The Stranger (1949) is a spy tale reminiscent of early Hitchock, but with artfully exaggerated film noir shadows.
Konrad Meinike (Konstantin Shayne), a nerve-wracked enemy agent who in the wake of Germany's defeat has found Jesus, has been permitted to escape.
Agent Wilson (Edward G. Robinson), a Nazi hunter from the United Nations, trails Konrad, whose movements were accurately predicted.
He seeks out & his fellow Nazi Franz Kindler, who chameleon-like has has become Professor Charles Rankin (Orson Welles) in a small college town in Connecticut.
His loony intention is to bring Jesus into the heart of a man who dreams only of the revival of the Nazi agenda. Rankin/Kindler realizes at once that the nutty Jesus freak has imperiled Rankin's carefully constructed identity.
He kills Meinike before Wilson can make a definite connection between them.
There follows a cat-&-mouse game between Rankin & Wilson, as Rankin descends into a paranoid state believing he can kill his way back to safety undercover.
Rankin marries the bordinghouse landlady Mary Longstreet (Loretta Young) & seems really to love her, but not enough to leave her out of his paranoid equations.
When Mary's dog begins digging at the secret grave of Meinike, Rankin feels he has no choice but to kill the dog.
The church's clock tower has not worked for years. In Germany, the Nazi commandant Franz Kindler had been devoted to clock repair as a hobby.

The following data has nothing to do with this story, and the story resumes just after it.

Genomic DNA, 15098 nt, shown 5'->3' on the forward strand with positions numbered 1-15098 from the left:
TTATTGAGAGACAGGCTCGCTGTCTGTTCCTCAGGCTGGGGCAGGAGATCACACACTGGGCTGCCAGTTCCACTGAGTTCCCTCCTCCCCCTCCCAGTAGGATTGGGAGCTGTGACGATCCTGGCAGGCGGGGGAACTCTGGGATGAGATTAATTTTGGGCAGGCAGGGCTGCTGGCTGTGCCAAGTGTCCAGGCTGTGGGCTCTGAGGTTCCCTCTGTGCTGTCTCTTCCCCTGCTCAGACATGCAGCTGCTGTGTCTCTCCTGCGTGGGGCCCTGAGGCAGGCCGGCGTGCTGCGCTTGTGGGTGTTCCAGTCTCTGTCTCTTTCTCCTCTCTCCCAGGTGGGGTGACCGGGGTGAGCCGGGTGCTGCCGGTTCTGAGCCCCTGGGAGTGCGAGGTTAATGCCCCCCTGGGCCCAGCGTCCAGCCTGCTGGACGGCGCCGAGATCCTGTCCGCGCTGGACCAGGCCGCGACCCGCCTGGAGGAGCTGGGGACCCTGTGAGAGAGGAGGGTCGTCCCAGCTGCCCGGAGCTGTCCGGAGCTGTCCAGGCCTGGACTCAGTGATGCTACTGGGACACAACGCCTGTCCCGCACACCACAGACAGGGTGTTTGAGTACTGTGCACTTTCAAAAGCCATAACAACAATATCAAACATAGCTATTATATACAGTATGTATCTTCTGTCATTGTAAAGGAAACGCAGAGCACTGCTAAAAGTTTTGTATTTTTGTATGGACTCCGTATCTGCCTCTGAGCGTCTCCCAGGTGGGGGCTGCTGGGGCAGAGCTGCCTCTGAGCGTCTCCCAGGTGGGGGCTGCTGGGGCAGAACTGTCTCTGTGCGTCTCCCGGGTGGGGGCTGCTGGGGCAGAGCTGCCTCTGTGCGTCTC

The fact that Rankin has been trying to repair the clock since his arrival in the town is just one of the many reasons Wilson knows the man's identity, if only it can be proved.
As he continues to deteriorate under Wilson's pressure, Rankin decides to kill Mary, & rigs up the enormous ladder to the clock tower to do the job.
Fortunately this fails. But the final ultra-Hitchockian action sequence in the tower involves the mainspring's malfunction & the whirling iron knight who marches on the hour coming after Rankin/Kindler.
In the street below, the townfolk have turned out to see the capture of the Nazi, who had regarded them as "ants" & himself as God observing them from the clock tower.
The very clock has turned against him, & the gathering crowd gives the scene a bit of a James Whale feeling of the peasants after the Frankenstein monster.
Robinson & Welles, two of America's finest actors, play off one another superbly. It's a dead-center "commercial" film rather than a great work of art, but with Welles as director & star it couldn't help but come out just a little special, & the gloomy shadowiness of the b/w cinematagraphy is well above the average.
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